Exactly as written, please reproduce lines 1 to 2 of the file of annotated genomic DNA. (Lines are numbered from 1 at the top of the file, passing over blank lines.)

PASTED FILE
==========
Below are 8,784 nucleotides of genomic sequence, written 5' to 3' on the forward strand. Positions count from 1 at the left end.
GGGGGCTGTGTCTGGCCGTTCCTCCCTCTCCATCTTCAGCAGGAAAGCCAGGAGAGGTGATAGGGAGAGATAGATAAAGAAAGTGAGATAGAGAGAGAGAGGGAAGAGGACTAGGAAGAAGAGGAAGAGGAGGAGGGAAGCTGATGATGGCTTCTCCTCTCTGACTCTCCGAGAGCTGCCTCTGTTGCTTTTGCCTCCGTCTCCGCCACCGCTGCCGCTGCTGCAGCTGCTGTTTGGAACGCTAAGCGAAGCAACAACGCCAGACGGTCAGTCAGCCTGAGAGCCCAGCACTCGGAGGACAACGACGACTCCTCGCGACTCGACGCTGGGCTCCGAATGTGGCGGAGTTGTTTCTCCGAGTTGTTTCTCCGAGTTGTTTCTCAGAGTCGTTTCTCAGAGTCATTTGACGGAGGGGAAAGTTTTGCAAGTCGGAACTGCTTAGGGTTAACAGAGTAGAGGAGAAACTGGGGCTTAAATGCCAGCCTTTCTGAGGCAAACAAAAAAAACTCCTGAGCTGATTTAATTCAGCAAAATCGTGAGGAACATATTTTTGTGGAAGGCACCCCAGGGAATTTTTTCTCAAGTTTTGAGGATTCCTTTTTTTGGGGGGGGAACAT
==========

Below are 8,784 nucleotides of genomic sequence, written 5' to 3' on the forward strand. Positions count from 1 at the left end.
GGGGGCTGTGTCTGGCCGTTCCTCCCTCTCCATCTTCAGCAGGAAAGCCAGGAGAGGTGATAGGGAGAGATAGATAAAGAAAGTGAGATAGAGAGAGAGAGGGAAGAGGACTAGGAAGAAGAGGAAGAGGAGGAGGGAAGCTGATGATGGCTTCTCCTCTCTGACTCTCCGAGAGCTGCCTCTGTTGCTTTTGCCTCCGTCTCCGCCACCGCTGCCGCTGCTGCAGCTGCTGTTTGGAACGCTAAGCGAAGCAACAACGCCAGACGGTCAGTCAGCCTGAGAGCCCAGCACTCGGAGGACAACGACGACTCCTCGCGACTCGACGCTGGGCTCCGAATGTGGCGGAGTTGTTTCTCCGAGTTGTTTCTCCGAGTTGTTTCTCAGAGTCGTTTCTCAGAGTCATTTGACGGAGGGGAAAGTTTTGCAAGTCGGAACTGCTTAGGGTTAACAGAGTAGAGGAGAAACTGGGGCTTAAATGCCAGCCTTTCTGAGGCAAACAAAAAAAACTCCTGAGCTGATTTAATTCAGCAAAATCGTGAGGAACATATTTTTGTGGAAGGCACCCCAGGGAATTTTTTCTCAAGTTTTGAGGATTCCTTTTTTTGGGGGGGGAACAT